So I guess to sum up, archetypally, TMZ Sports' "extreme" gossip is the latest on Khloe and Lamar or cornering the market on athlete divorce lawyers spinning their clients' stories; Deadspin's "extreme" gossip is coverage of sexual affairs in the sports media industry and Daulerio going on a date with a divorced Linda Cohn.
Last point: What about the money? Because if Tiger coverage showed us anything, it's all about the business imperatives.
Is there even a business to TMZ-style sports gossip? Sports isn't your typical Hollywood entertainment. To one of Brooks' points, there is a monopoly at the top. There are a limited number of extremely powerful players. And, mostly, fans don't really care in the same way that entertainment fans care about their celebrities.
So who is the audience? If it's avid sports fans, they're disinterested and not coming (and traditional sports advertisers trying to reach those avid fans won't give you their dollars anyway). If it's casual fans, the names involved aren't appealing enough to visit the site (and non-sports advertisers that might want to reach casual or non-sports fans don't care about spending on sports-related sites... not when they can spend on TMZ or US Weekly or People, all of whom can very easily cherry-pick relatively the rare juicy crossover sports-related coverage.)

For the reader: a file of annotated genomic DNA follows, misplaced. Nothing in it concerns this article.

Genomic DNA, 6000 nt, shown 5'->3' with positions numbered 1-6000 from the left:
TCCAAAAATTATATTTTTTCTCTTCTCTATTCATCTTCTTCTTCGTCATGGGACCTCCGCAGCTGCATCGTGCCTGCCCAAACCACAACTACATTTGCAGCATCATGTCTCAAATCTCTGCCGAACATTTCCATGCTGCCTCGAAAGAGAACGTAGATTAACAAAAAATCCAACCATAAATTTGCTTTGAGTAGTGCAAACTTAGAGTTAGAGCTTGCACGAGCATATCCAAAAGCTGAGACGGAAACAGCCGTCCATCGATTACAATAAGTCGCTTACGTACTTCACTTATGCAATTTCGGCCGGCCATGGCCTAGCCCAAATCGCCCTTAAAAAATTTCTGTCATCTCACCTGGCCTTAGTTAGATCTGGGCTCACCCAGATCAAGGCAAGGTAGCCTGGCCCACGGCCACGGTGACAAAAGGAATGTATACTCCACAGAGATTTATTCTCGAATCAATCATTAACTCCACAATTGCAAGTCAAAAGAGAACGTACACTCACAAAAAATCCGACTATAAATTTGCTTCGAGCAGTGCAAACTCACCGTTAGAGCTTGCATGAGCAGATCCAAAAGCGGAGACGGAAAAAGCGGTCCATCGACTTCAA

In short: Is TMZSports.com solving a problem no one needs or wants or cares to be solved?
There's no question: Deadspin has proven that there is a market for provocative sports reporting. But Deadspin has a very finely honed sense of what works -- and, for all the clout, it's not a huge audience or a particularly big business. By driving what other sports media folks -- sports radio, bloggers, even ESPN from time to time -- talk about, it has massive influence. But it's sports fans talking to sports fans. I'm not sure how TMZSports.com fits into that.
Finally, let's all stipulate to something: No wailing, navel-gazing discussion of "But is it good/bad for sports journalism?!" The market conditions are the market conditions, and judgments about whether a new entrant is "good" or "bad" for the industry is pretty useless. (See all the hand-wringing about the Tiger coverage.)
The more important questions are, internally at sports-media companies, "How does this affect my business?" and, externally for fans, "How does this coverage resonate with me?"
I suspect that when TMZ finally digs into the business, they will realize that they are better off trying to make sports a compelling sliver of their core TMZ.com product, rather than trying to build an entire business around it.
Otherwise, they might as well go the route of the New York Post and simply create a spin-off site dedicated to covering all things Tiger scandal.
UPDATE: Daulerio has a very good post about all this stuff.